Auto Cooker Uses Exhaust Heat (Dec, 1931)

Oh, this takes me back. I remember those trips my family used to take to our cabin in the woods. Before leaving mom would throw a roast beef and some potatoes into the good ole’ running board cooker and clamp that sucker closed. By the time we arrived, there would be a piping hot, carbon-monoxide infused, soot covered meal waiting just for us. I can still smell the sulfur wafting off my burnt motor oil drenched taters.

Auto Cooker Uses Exhaust Heat
THE drudgery has been taken out of picnics with a compact device that is attached to the automobile running board and which utilizes the waste heat from the engine for cooking. While driving to your favorite camping spot food may be baked, stewed or roasted without cost for fuel, loss of time or interference with the efficiency of the motor. The device cooks without water and therefore the edibles retain their natural juices and flavors. The cooker rests on an asbestos pad and is connected to the exhaust by a flexible pipe.

Woo-Wee Wolf Whistle Auto Horn (Mar, 1948)

Woo-Wee Wolf Whistle Auto Horn

Reproduces ‘Wolf Whistle’ better than any sailor. Screeches, barks, whistles, imitates siren moves any ‘road hog’ off the highway in “double quick plus” Attract more attention than by driving a yellow Cadillac. Operates from manifold. Intall-ed on any car in 15 minutes. Sturdily constructed Cleverest novelty since the use of the auto. Be the first user in your neighborhood. Dealers wanted. Absolute money back guarantee. 6 dollars each. Order today Ohio orders add 3% tax.
THE PROTECTUROD COMPANY -Dept 102 4033 Windsor Road • Youngstown 7, Ohio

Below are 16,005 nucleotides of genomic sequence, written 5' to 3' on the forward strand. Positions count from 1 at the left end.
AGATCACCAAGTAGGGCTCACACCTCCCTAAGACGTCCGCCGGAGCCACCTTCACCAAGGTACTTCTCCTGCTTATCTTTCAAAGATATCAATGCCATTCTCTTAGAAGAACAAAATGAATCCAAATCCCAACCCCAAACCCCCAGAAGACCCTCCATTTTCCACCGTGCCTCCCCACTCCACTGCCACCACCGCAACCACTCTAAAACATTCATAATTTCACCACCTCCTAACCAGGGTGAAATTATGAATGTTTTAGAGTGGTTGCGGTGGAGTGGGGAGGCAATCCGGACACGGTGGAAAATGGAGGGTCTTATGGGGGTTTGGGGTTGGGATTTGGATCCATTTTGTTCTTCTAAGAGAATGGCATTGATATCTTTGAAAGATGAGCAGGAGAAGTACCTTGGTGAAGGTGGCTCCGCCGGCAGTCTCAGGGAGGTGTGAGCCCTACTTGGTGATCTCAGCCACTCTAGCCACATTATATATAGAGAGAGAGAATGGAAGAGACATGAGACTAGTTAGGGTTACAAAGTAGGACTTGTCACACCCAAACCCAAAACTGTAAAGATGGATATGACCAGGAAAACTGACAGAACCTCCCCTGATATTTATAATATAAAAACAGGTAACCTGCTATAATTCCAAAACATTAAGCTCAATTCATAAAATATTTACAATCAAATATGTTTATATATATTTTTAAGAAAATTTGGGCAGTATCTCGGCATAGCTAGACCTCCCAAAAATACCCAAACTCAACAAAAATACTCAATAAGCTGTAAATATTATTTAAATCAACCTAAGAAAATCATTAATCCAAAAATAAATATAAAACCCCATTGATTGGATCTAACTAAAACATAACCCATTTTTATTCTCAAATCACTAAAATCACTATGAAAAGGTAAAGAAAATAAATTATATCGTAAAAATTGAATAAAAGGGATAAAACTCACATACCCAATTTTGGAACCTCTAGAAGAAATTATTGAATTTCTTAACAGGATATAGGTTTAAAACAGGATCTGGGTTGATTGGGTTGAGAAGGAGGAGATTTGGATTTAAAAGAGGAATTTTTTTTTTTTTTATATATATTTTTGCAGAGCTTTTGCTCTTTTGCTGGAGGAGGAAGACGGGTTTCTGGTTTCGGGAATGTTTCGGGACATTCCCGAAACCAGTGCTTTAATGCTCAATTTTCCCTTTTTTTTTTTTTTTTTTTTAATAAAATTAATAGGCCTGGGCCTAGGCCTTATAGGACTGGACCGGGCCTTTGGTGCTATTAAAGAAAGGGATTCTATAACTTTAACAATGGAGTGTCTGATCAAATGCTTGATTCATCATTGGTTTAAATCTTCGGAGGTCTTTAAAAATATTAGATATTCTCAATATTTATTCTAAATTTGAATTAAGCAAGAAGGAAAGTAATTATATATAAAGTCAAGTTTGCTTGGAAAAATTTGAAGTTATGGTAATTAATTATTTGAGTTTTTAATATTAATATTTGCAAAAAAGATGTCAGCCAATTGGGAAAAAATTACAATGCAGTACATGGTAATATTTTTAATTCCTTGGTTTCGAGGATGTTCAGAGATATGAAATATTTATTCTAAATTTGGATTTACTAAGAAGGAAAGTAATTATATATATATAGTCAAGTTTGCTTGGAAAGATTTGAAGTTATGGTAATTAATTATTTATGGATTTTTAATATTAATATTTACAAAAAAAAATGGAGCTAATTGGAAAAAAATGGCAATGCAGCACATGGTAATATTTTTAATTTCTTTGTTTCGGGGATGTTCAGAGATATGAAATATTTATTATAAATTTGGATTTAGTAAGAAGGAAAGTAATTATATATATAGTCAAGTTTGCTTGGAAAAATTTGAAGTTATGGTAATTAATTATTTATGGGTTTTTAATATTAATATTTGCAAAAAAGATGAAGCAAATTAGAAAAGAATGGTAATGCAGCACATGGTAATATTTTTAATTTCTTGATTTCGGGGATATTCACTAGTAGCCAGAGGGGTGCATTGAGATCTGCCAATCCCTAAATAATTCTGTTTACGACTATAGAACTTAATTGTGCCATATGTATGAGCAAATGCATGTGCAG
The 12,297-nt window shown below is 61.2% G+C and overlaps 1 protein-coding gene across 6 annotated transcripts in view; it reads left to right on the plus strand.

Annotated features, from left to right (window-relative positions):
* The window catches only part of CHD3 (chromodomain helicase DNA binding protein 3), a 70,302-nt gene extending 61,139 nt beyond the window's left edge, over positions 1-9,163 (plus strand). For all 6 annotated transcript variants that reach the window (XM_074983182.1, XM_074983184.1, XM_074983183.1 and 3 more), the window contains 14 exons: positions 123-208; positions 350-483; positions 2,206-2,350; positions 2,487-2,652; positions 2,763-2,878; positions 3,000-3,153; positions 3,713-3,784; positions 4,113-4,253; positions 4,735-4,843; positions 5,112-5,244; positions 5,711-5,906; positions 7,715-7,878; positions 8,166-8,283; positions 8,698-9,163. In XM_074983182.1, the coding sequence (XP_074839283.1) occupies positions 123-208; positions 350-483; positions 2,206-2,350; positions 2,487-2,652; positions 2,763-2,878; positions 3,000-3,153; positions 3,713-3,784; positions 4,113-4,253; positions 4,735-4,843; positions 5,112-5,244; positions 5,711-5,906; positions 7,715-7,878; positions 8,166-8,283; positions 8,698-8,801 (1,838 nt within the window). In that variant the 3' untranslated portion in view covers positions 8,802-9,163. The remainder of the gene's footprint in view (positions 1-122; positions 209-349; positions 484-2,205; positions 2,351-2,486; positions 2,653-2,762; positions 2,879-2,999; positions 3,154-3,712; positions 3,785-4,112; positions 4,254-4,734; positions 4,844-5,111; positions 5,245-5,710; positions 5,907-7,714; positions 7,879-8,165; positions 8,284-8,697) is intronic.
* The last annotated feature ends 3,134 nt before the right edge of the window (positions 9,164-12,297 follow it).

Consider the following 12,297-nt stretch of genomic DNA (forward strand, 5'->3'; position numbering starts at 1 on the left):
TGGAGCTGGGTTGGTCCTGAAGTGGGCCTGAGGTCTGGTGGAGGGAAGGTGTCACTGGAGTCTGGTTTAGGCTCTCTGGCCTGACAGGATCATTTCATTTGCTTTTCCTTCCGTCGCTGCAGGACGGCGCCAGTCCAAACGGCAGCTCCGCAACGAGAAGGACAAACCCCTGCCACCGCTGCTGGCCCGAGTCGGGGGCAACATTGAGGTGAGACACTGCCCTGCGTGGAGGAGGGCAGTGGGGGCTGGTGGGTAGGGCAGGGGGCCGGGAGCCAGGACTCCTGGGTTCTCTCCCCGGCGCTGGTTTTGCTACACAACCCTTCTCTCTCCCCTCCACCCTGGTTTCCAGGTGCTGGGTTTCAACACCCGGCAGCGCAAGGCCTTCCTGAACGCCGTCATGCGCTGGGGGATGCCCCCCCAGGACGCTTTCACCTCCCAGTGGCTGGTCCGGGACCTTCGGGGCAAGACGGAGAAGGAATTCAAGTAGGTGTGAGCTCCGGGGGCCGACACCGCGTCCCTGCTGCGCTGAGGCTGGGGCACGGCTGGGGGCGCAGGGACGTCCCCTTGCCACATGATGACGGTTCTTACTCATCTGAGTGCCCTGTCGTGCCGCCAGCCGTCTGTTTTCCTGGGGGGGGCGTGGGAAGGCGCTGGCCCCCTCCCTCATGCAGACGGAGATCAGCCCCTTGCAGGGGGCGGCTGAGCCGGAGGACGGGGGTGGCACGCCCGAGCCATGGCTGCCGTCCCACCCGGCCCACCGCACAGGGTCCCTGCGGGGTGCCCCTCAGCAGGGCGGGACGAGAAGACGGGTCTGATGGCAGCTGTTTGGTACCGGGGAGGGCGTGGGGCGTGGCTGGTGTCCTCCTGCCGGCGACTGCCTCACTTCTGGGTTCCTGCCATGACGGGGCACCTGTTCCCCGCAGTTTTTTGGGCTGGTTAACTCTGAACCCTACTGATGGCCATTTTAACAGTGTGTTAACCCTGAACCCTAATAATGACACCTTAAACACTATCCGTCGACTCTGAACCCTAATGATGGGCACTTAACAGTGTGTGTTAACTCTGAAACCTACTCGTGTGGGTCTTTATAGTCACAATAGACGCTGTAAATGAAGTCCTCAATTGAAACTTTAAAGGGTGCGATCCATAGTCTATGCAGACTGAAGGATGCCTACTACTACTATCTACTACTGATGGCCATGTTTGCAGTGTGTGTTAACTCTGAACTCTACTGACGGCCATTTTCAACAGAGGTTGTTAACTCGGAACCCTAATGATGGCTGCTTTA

Dynosphere AUTO Runs on One Wheel (Jun, 1932)

Dynosphere AUTO Runs on One Wheel

THE wheel is one of the oldest inventions of man and has been used for ages on all sorts of vehicles, but it has remained for an English inventor to build a complete vehicle out of one wheel.

As shown in the photo above, the “dynos-phere,” as its inventor calls it, consists of a wide-rimmed latticed wheel with a power plant inside its circumference, where the driver sits. There is also room for a companion in the seat alongside him.

Use Car Power to Grind Meat (Dec, 1932)

Use Car Power to Grind Meat
NOW you can operate your meat chopper, ice cream freezer, apple parer, or practically any other device turned by a crank without work or worry, thanks to the simple idea of an Illinois inventor. A strap iron strip just long enough to fasten between rim bolts on opposite sides of the car wheel is made. The shaft of the device to be operated is then attached to the center of the strap.
All that remains is to jack up the rear wheel, start up the motor and let ‘er rip. The picture below shows the arrangement in operation. It’s handy for picnics where much food has to be prepared outdoors. Naturally the shaft of the food chopper must be practically in line with the hub of the wheel.

Walking the Dog Drives Poochmobile (Nov, 1939)

The caption is funny too: “Z. Wiggs out for a spin in his pooch-mobile. “
The guy’s name is Z. Wiggs, but when I read it I thought the dog’s name was Z and he was wigging out for a ride. I like my interpretation better.

Walking the Dog Drives Poochmobile